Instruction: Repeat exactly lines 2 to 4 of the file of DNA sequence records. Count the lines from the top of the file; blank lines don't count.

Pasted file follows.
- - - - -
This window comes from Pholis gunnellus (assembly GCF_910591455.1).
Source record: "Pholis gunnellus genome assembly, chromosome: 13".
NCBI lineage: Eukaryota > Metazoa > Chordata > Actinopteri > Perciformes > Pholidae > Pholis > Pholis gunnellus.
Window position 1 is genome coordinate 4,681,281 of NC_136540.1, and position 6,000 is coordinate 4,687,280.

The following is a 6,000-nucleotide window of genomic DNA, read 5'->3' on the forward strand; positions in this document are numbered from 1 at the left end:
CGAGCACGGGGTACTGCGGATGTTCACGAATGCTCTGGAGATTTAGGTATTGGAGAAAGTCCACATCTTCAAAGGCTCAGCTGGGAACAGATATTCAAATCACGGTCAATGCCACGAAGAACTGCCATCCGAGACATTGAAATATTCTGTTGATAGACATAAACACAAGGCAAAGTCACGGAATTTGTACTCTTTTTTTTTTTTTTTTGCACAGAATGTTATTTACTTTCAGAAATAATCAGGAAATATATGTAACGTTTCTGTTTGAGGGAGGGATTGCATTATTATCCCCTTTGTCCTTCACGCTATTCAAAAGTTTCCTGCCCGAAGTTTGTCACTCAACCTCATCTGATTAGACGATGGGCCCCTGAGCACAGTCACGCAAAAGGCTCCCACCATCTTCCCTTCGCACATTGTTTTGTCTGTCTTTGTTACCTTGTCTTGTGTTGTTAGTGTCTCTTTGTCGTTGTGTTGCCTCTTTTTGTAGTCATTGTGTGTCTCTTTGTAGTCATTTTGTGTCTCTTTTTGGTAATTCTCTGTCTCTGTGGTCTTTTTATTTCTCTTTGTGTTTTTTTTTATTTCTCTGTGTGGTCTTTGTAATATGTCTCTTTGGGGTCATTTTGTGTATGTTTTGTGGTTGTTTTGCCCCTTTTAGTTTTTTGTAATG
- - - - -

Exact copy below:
Source record: "Pholis gunnellus genome assembly, chromosome: 13".
NCBI lineage: Eukaryota > Metazoa > Chordata > Actinopteri > Perciformes > Pholidae > Pholis > Pholis gunnellus.
Window position 1 is genome coordinate 4,681,281 of NC_136540.1, and position 6,000 is coordinate 4,687,280.